I applaud these efforts. Now more than ever, we Christians should strive for cooperation and understanding if not unity. It is my hope that through my conversion and witness, I can reach out especially to my evangelical brothers and sisters to dispel mistaken ideas about Catholics and foster a spirit of acceptance and accord.

Requiescat in pace, Charles Colson. May God guide you to your reward.


So, it is thirty days until Easter. Once I enter the Church, will I still be nascens, or will I be novus?

Things have been moving quickly, and I’m sorry I haven’t felt like posting, and haven’t had time. I am always having thoughts I think of sharing, but then they pass before I have a chance to sit down and write them, or my motivation flags. I’ve started and deleted this post three or four times in the past week.

Last week at RCIA, we had a lesson on sacramental marriage and Natural Family Planning with a couple in the parish, and it was amazing and invigorating and worldview-changing. I find that the more Catholic I become, the more and more my worldview changes — the more and more I feel at odds with the rest of the world.

Jesus said that the world would hate us on account of His Name; that we would be reviled and persecuted. Never before in my life as a Christian have I truly felt that pain of rejection. But in this heated political and cultural debate, I feel all of a sudden that I’ve placed myself on the front lines of the culture wars — or sometimes, before a firing squad. Many of my closest friends are very liberal. Always in the past I’ve been able to find common ground with them, and we were able to respect each other’s divergent turf. Never before have I been decried for maintaining my own, private, traditional, conservative views; but now, if I’m not openly in favor of abortion or homosexual marriage (or “women’s rights” and “gender rights”) — then I’m labeled a misogynist and a homophobe.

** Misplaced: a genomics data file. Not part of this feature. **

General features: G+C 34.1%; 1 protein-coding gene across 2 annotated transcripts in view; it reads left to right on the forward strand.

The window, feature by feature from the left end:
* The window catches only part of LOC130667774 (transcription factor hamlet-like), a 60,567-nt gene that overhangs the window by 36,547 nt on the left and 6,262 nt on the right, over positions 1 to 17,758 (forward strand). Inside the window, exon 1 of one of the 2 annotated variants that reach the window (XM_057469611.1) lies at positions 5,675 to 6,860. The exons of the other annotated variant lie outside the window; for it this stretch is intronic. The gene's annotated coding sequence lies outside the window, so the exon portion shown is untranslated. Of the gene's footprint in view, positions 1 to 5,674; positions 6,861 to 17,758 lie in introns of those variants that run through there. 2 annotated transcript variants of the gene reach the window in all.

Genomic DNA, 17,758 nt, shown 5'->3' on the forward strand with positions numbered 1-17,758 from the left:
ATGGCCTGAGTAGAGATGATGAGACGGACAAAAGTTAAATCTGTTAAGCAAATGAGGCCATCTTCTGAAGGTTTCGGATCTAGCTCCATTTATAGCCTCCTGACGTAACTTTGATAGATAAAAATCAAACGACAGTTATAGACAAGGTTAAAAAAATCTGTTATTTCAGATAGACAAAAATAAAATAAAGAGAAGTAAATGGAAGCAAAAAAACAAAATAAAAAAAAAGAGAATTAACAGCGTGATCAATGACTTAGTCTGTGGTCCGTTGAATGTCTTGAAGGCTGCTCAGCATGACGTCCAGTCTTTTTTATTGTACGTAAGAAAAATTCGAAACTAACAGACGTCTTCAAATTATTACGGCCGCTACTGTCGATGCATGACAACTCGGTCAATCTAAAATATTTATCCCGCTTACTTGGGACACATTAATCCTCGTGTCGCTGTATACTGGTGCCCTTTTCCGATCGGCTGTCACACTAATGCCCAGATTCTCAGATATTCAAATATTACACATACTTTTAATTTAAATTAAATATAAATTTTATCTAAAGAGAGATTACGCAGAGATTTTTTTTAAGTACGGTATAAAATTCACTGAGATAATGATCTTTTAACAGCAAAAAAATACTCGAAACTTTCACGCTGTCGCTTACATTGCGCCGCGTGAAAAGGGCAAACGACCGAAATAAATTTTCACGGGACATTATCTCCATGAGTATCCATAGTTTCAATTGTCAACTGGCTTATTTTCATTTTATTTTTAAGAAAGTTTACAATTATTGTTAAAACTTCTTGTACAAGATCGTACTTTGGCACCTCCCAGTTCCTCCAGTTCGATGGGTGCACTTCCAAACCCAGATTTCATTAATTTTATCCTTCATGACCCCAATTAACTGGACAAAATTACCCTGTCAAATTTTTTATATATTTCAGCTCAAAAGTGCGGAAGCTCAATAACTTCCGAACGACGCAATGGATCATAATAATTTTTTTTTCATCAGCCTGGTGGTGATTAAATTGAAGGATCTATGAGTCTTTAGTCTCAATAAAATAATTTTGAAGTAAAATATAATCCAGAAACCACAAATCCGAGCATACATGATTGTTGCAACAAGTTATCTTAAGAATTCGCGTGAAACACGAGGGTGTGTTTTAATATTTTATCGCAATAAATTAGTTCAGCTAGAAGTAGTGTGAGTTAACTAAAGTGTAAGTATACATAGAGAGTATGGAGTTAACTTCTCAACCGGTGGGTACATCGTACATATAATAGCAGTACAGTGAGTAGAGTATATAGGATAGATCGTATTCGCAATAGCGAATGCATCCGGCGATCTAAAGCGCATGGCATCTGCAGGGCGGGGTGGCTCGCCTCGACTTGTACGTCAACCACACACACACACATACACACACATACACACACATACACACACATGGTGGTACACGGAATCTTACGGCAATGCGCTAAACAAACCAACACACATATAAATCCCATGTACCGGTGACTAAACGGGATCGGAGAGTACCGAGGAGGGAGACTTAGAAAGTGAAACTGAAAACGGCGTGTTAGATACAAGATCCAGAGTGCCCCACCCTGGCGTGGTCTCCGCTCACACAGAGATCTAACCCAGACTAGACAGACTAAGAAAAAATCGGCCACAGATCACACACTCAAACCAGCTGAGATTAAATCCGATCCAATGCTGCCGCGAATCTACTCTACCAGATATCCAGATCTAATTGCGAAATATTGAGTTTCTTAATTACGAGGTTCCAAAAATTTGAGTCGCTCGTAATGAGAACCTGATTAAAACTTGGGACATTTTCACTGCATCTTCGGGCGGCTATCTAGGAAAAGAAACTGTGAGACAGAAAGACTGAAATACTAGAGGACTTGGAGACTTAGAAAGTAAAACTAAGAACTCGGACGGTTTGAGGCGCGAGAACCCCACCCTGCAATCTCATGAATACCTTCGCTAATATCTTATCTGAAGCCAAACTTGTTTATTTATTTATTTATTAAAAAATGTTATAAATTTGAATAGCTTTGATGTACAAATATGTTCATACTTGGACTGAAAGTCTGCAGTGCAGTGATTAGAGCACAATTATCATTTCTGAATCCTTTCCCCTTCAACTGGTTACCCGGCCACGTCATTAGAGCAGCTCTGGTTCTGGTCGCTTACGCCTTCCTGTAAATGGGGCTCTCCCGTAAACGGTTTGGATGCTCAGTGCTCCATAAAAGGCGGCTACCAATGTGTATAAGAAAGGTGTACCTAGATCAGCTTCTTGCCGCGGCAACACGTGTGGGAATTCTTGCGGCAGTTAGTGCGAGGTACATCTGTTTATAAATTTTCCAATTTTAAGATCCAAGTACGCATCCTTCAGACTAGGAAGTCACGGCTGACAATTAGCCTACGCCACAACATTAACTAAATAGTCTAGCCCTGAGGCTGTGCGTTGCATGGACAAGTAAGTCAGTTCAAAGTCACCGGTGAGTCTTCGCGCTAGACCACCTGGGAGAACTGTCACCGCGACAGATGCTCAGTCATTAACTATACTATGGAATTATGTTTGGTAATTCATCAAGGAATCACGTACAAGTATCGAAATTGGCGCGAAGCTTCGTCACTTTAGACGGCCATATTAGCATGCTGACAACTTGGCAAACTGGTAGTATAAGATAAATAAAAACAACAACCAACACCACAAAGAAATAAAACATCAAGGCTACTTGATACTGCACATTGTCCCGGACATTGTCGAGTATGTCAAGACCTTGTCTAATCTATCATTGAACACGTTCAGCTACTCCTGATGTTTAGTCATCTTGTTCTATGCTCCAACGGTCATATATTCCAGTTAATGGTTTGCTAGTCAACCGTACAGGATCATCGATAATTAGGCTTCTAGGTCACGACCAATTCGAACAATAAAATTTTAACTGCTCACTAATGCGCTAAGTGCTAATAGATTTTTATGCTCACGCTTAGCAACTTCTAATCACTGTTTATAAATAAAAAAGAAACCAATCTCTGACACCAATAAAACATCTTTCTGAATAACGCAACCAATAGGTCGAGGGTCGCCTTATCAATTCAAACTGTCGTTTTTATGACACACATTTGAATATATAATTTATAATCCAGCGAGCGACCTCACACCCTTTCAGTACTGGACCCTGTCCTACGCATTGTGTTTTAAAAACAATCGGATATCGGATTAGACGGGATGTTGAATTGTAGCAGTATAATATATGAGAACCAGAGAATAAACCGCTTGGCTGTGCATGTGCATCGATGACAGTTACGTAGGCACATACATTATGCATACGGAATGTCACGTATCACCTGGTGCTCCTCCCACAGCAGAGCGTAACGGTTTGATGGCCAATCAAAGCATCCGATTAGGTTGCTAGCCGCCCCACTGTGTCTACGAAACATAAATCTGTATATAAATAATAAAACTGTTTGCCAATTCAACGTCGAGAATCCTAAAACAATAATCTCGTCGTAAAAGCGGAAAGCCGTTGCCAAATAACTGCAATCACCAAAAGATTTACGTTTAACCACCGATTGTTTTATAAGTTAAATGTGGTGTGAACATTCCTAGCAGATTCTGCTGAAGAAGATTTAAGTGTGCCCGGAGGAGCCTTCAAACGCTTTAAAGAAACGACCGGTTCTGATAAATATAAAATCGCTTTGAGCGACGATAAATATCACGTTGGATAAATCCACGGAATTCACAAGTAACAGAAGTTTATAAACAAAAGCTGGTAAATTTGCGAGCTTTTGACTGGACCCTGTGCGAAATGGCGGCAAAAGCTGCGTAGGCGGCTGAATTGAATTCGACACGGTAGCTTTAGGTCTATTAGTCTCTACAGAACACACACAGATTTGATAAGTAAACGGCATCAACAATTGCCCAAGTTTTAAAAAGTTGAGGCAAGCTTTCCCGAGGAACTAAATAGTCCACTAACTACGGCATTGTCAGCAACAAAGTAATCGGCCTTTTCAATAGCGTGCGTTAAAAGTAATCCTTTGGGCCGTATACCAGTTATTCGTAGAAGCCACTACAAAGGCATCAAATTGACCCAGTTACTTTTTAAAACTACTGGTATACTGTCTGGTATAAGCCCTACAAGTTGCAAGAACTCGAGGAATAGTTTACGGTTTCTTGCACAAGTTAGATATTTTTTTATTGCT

The Catholic Church stands, self-consciously, against the values of the modern world. Critics charge that the Church is antiquated or “out of step with the times” — but this is how it has to be; we follow Christ and not the times. We are called not to conform, but to be transformed. I’ve heard this rhetoric all my life as a Protestant, but never before have I found myself holding positions — on marriage, on contraception, on the death penalty, on service to the poor, just to name a few — that go against even most Protestants. More than any other brand of Christianity I’ve been a part of, I feel that I’ve stumbled upon radical Christianity.